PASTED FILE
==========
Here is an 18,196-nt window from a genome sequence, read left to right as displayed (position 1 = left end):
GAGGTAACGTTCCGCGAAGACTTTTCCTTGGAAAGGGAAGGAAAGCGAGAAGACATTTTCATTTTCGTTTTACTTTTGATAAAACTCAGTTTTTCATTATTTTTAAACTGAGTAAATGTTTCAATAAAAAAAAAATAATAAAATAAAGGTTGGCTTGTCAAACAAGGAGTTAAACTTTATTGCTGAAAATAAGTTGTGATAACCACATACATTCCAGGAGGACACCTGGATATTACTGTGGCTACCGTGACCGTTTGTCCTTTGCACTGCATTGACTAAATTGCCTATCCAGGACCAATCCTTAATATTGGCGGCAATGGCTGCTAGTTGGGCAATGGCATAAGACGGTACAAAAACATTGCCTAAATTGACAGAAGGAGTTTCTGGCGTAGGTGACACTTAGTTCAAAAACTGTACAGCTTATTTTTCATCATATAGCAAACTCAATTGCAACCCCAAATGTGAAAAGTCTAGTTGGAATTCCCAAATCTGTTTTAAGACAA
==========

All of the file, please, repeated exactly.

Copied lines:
Here is an 18,196-nt window from a genome sequence, read left to right as displayed (position 1 = left end):
GAGGTAACGTTCCGCGAAGACTTTTCCTTGGAAAGGGAAGGAAAGCGAGAAGACATTTTCATTTTCGTTTTACTTTTGATAAAACTCAGTTTTTCATTATTTTTAAACTGAGTAAATGTTTCAATAAAAAAAAAATAATAAAATAAAGGTTGGCTTGTCAAACAAGGAGTTAAACTTTATTGCTGAAAATAAGTTGTGATAACCACATACATTCCAGGAGGACACCTGGATATTACTGTGGCTACCGTGACCGTTTGTCCTTTGCACTGCATTGACTAAATTGCCTATCCAGGACCAATCCTTAATATTGGCGGCAATGGCTGCTAGTTGGGCAATGGCATAAGACGGTACAAAAACATTGCCTAAATTGACAGAAGGAGTTTCTGGCGTAGGTGACACTTAGTTCAAAAACTGTACAGCTTATTTTTCATCATATAGCAAACTCAATTGCAACCCCAAATGTGAAAAGTCTAGTTGGAATTCCCAAATCTGTTTTAAGACAA